New research shows that low doses of silver can massively boost the effect of antibiotics on bacteria, making them up to 1,000 times more sensitive to the drugs. The researchers hope their discovery will give new life to old antibiotics, including those to which microbes have become resistant.
Jim Collins, of the Wyss Institute for Biologically Inspired Engineering at Harvard University, and colleagues, report their findings in a paper published online in Science Translational Medicine on 19 June.
They found not only did silver boost the ability of a broad range of commonly used antibiotics so as to stop mice dying of otherwise lethal infections, but it made at least one resistant bacterium succumb to antibiotics again.
The addition of silver also broadened the effect of vancomycin, an antibiotic that is usually only effective at killing Gram-positive bacteria like Staph and Strep; aided by silver it killed Gram-negative bacteria such as those that cause food poisoning and dangerous hospital-acquired infections.
(These two types of bacteria acquired the name Gram-positive or Gram-negative because they react differently to a stain test developed in the 1800s by Hans Christian Gram: one group retains the stain and the other does not).
Plus the team also found that silver helped deal with two kinds of infection that usually require repeated trips to the clinic for antibiotic treatment. One is caused by biofilms, slimy layers of microbes that coat catheters and prosthetic joints, and the other is caused by bacteria that lie dormant during antibiotic treatment and then resurge when it finishes, causing recurrent infections.
In a statement, Collins, a pioneer of synthetic biology and Core Faculty member at the Wyss Institute, says their findings suggest silver could play a really valuable role as an adjunct to current antibiotics.
Because it is proving very difficult for drug companies to find new drugs to tackle the rising problem of antibiotic-resistant bacteria, scientists like Collins and his team are looking back at some of the older infection-fighting methods, even those used before antibiotics became common in the 1940s.
Silver has long been used to prevent and treat infections, but exactly how it works has been somewhat of a mystery.
So the team decided to have a closer look with new tools and find out.
They treated normal and mutant strains of E. coli with a compound containing silver, looked at them through an electron microscope, and ran some biochemical tests.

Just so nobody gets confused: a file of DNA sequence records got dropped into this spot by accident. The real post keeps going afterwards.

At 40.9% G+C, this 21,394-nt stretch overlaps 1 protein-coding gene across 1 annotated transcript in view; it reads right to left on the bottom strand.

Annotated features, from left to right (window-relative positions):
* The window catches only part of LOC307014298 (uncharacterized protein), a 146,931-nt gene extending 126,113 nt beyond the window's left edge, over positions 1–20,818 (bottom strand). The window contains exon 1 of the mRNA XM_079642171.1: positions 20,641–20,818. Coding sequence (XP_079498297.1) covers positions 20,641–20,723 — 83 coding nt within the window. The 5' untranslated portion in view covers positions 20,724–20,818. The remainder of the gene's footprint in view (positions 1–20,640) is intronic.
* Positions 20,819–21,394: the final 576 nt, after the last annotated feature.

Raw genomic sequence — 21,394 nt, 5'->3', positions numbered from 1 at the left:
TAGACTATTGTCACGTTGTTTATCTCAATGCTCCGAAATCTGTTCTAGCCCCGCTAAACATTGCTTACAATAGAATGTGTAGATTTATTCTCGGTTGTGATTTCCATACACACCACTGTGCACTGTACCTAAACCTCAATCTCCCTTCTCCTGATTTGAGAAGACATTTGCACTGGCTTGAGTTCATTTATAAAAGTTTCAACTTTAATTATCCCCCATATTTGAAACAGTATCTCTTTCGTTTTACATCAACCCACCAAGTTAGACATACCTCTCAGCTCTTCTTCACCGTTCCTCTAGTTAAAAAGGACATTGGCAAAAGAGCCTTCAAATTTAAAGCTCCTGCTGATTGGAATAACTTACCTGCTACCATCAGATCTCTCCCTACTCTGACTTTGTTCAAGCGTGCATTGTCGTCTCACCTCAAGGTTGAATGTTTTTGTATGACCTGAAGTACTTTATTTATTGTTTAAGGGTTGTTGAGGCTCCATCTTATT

They found that the silver compound made the bacteria produce more reactive oxygen species (ROS), chemicals that all living cells make as a byproduct of metabolism.
ROS play an important role in helping cells carry out normal functions. But in excess, they can damage proteins and DNA, and also the cell’s membrane.
The silver compound also caused the cell membrane to become leaky.
The team wondered if all these effects together might make the bacteria less able to withstand antibiotics.
And that is what they found: even at small doses, silver made the E. coli 10 to 1,000 times more sensitive to gentamycin, ofloxacin, and ampicillin, three widely used antibiotics.
First author Ruben Morones-Ramirez, until recently a postdoctoral fellow at the Wyss Institute, and now a professor at Universidad Autònoma de Nuevo Leon in Mexico, says:
“If you know the mechanism, you can have much more success making combinatorial therapies.”
For the next part of their study the team turned to mice.
They found silver made a urinary tract infection of E. coli that was resistant to tetracycline succumb to the antibiotic.
And in mice with life-threatening peritonitis (an inflammation that occurs as a result of infection of the thin layer of tissue lining the inside of the abdomen), silver helped vancomycin save the lives of 90% of them. In contrast, when vancomycin was used without silver, 90% of the mice died.
The team then tested the doses of silver they were using to check they were not toxic. They found the levels they were using were far too low to harm the mice, and they also did not harm human cells.
While this suggests the doses they used would be safe to give either orally or by injection in human patients, Collins, who also leads the Center of Synthetic Biology at Boston University, says:
“We’re keen to explore how smart drug-delivery nanotechnologies being developed at the Wyss could help deliver effective but nontoxic levels of silver to sites of infection.”
Funds from the National Institutes of Health, Howard Hughes Medical Institute, and the Wyss Institute helped finance the study.
In this study it is the chemical property of silver that helps to make bacteria more sensitive to antibiotics. In another intriguing study published earlier this year, scientists showed how insect wings kill bacteria on contact, using only their physical structure, unaided by chemical or biological agents. Tiny nanopatters on the insect’s wing surface tear the microorganisms apart.
Written by Catharine Paddock PhD